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17th Vermont Infantry





MR. EDITOR:--- As our regiment has once more change localities, perhaps a few lines from a member would be of interest to some of your readers. I thought I would just give you a sketch of our position, &c.

The health of the men before we left Yorktown was very bad indeed. It was evident to all that if we stayed there much longer, all would become inmates of the hospital. The number of privates for duty at one time, was reduced to 20, and many of the officers were on the sick list, and some in the hospitals. The future looked dismal to us all. The men had labored on their barracks and done garrison duty, until it had worn them out entirely. About the time orders came to pack up for a move, but where we were to go, was a mystery to us, all. Finally Vermont was decided upon, and all hailed the glad tidings, with great joy. Faces that had not worn a smile for weeks, beamed with exultation. The "shakes" seemed but a merry pastime and soon the quinine seemed sweet to the taste, and in the barracks which so long had been like hospitals, musical entertainment and soirees were given, and the days passed swiftly by. " When are we going to Vermont?" was the question most frequently asked. Soon doubts arose as to where we should go,, and on the 22d, the order came to get ready and go onboard the ocean transport "John Rice" and report at Newbern N.C. Our faces were long, but we were not disappointed much. The 99th New York regiment went on board first, and about midnight our regiment by General Wistar's headquarters to the landing, the drum corps playing, "Are you not glad to get out of the wilderness?" About daylight we were all on board, and the transport started. It began to rain and the sick boys who were on the upper deck suffered much in consequence. At Fort Monroe, the Colonel procured another transport, and eight companies of our regiment went on board, which made it much more comfortable for us all. Companies H and K remained on the John Rice.

The storm increased fast, and waters of the harbor began to roll us about uncomfortably. We remained at anchor through the night, waiting for the storm to abate, but on the morning of the 25th we started ocean-ward.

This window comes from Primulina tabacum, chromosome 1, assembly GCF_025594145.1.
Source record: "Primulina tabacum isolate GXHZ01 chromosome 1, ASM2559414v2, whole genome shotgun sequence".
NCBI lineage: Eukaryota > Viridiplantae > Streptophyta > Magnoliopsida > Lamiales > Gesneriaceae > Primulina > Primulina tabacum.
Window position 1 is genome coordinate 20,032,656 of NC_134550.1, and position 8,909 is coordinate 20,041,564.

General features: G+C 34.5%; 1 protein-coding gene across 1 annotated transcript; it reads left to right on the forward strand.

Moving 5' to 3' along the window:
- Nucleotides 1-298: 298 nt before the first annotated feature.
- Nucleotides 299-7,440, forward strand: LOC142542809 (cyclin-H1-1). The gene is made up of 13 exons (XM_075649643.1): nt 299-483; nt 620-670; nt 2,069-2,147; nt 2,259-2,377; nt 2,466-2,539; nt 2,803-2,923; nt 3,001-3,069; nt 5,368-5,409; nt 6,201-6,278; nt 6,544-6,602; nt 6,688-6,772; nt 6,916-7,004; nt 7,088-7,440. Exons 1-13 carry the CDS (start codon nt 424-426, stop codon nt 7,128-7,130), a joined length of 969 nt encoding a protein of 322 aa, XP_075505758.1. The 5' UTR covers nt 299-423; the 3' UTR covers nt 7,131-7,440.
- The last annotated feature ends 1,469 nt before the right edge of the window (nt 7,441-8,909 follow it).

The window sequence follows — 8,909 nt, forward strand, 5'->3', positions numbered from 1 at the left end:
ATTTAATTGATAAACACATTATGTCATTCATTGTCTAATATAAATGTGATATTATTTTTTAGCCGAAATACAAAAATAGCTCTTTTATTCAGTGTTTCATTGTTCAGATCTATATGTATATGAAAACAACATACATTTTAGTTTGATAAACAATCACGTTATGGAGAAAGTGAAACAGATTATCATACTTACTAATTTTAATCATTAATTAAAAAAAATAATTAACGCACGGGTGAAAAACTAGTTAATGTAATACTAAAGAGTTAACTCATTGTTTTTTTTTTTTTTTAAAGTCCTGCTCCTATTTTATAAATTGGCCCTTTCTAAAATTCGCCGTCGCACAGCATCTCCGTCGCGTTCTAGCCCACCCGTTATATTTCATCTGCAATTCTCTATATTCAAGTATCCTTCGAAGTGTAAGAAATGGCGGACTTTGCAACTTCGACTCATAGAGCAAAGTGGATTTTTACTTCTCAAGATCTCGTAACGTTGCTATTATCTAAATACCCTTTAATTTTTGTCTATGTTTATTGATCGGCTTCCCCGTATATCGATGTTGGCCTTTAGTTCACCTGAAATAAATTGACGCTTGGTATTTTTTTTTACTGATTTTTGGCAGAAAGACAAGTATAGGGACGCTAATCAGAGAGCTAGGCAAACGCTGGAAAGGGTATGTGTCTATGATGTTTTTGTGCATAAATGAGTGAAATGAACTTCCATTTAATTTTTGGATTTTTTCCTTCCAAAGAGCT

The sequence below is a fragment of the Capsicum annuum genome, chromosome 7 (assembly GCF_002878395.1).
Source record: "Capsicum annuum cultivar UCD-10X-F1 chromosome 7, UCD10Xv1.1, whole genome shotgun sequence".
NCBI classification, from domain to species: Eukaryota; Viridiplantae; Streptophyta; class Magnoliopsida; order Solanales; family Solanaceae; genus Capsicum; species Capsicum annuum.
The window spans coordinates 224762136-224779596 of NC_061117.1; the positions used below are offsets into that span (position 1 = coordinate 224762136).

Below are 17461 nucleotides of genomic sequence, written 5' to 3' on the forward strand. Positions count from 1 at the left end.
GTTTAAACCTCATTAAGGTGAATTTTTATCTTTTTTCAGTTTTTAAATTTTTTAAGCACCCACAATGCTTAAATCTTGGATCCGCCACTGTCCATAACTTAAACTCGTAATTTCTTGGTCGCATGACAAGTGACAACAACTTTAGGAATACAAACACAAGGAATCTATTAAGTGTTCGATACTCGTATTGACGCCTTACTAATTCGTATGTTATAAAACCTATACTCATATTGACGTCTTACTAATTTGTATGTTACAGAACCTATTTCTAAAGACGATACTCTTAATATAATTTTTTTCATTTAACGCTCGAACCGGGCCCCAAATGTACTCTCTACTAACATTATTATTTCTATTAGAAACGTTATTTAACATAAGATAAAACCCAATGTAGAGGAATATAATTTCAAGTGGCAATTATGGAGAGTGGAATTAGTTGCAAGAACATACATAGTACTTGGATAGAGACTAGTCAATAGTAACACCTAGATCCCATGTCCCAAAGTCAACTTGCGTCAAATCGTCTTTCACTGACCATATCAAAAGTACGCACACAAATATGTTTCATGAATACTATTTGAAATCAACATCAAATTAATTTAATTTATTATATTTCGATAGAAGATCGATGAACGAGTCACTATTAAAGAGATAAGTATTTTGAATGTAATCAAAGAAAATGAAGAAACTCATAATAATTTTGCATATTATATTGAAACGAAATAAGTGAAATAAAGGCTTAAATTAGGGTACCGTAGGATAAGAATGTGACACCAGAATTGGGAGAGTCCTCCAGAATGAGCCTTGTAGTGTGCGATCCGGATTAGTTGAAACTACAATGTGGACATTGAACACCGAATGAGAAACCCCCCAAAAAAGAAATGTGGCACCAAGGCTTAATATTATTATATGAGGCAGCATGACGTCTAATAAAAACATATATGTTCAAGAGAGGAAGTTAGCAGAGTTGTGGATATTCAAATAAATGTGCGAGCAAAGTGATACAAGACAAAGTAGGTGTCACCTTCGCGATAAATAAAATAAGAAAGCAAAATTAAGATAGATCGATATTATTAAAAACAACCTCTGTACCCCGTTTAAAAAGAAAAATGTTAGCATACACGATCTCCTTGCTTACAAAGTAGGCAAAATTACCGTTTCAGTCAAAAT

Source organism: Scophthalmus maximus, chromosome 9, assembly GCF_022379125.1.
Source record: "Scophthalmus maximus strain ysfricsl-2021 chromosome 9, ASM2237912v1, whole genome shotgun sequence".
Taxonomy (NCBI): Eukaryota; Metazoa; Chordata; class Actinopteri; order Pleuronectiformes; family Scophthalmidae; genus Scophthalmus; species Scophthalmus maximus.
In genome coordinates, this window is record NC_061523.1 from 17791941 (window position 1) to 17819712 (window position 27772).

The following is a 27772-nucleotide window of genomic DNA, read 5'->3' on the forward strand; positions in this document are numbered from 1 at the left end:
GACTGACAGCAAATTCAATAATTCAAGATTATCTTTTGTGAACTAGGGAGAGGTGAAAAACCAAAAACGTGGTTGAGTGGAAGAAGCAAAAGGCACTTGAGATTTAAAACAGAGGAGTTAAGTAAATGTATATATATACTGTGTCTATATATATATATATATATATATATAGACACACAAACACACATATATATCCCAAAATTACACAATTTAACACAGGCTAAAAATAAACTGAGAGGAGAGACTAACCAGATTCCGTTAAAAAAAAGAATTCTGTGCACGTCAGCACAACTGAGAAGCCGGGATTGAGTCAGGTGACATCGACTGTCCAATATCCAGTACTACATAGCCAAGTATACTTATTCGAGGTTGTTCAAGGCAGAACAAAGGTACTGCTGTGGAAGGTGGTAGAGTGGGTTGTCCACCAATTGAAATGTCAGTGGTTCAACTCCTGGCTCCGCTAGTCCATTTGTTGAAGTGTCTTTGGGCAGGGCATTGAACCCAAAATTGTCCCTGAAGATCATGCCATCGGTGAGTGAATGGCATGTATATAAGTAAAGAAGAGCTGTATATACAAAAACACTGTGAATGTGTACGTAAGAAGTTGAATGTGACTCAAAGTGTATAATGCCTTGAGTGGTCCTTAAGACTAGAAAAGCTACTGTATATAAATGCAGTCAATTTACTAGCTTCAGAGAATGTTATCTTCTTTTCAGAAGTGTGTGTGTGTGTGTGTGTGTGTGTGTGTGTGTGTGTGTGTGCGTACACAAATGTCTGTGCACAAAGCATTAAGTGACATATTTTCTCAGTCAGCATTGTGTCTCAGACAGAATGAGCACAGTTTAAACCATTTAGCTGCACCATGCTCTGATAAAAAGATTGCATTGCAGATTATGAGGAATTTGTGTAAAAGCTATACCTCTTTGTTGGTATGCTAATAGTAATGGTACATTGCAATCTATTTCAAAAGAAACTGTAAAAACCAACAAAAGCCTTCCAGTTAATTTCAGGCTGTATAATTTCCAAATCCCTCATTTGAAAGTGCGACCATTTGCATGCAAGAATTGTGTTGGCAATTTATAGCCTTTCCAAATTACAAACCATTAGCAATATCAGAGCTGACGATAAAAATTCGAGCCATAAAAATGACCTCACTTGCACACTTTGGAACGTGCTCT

Some enjoyed the rough sea finely, but as for me, I will say,"" A life on the ocean wave" reads well, and sounds pretty when sung by a sturdy band of marines, But I could not realize exactly where this fun came in.I don't know but when a vessel rises up mountains high on a towering wave, and begins to tip so that every man has to hold on for dear life, with twenty or thirty horses down below all in a heap, kicking and smashing about, myself looking over the side of the vessel down into the deep, seething, surging, boiling cauldron, feeling that surely we shall go over, is a pleasure to some, but for me, give me dry land or a very small pond, or narrow river, where I could swim ashore or touch the bottom if an accident should happen. Some expressed a willingness to re-enlist for nine years with the privilege of going home by land rather than go home in a vessel around Cape Hatteras. The gale was so furious off Hatteras that the vessel had to put out to sea, fifty miles or more.----

We arrived at Morehead City on the 26th, making the passage in 23 hours, the quickest ever made by that transport. We landed there afternoon, but as we had the baggage of the whole regiment to handle over we did not get ready in season for the regular train, but an extra train came down in the evening and we got onboard and started for Newbern, a distance of thirty-six miles, where we arrived about mid-night. On the next day we moved back to Morehead City and then back ten and one-half miles to this place which is about as near no where as a regiment can get.

Colonel Ripley is in command of the Post, which is of considerable importance. The other eight companies did not arrive until the 30th.

The first boat they went on, proved un-seaworthy, and so they put back to Fortress Monroe where they went on board the transport Maple Leaf, which brought them through safely. One man from Company I fell overboard and was lost. Our duties here are picket and provost, with the usual camp labors of a regiment.

Three companies are detached and are stationed on the outpost. Two companies are cavalry and one heavy artillery are here. Our camp is of itself quite pleasant, but we are surrounded by swamps and, towering pine trees which hide all the all the surrounding country from view. The barracks are quite comfortable. The health of the regiment has improved slightly by the change. The very sick men were left in the hospital at Fort Monroe. Only twenty-four enlisted men of company H, are present, and only six privates are fit for duty. The company is fast diminishing. Lieutenant Stone has resigned, and his absence is felt by us all,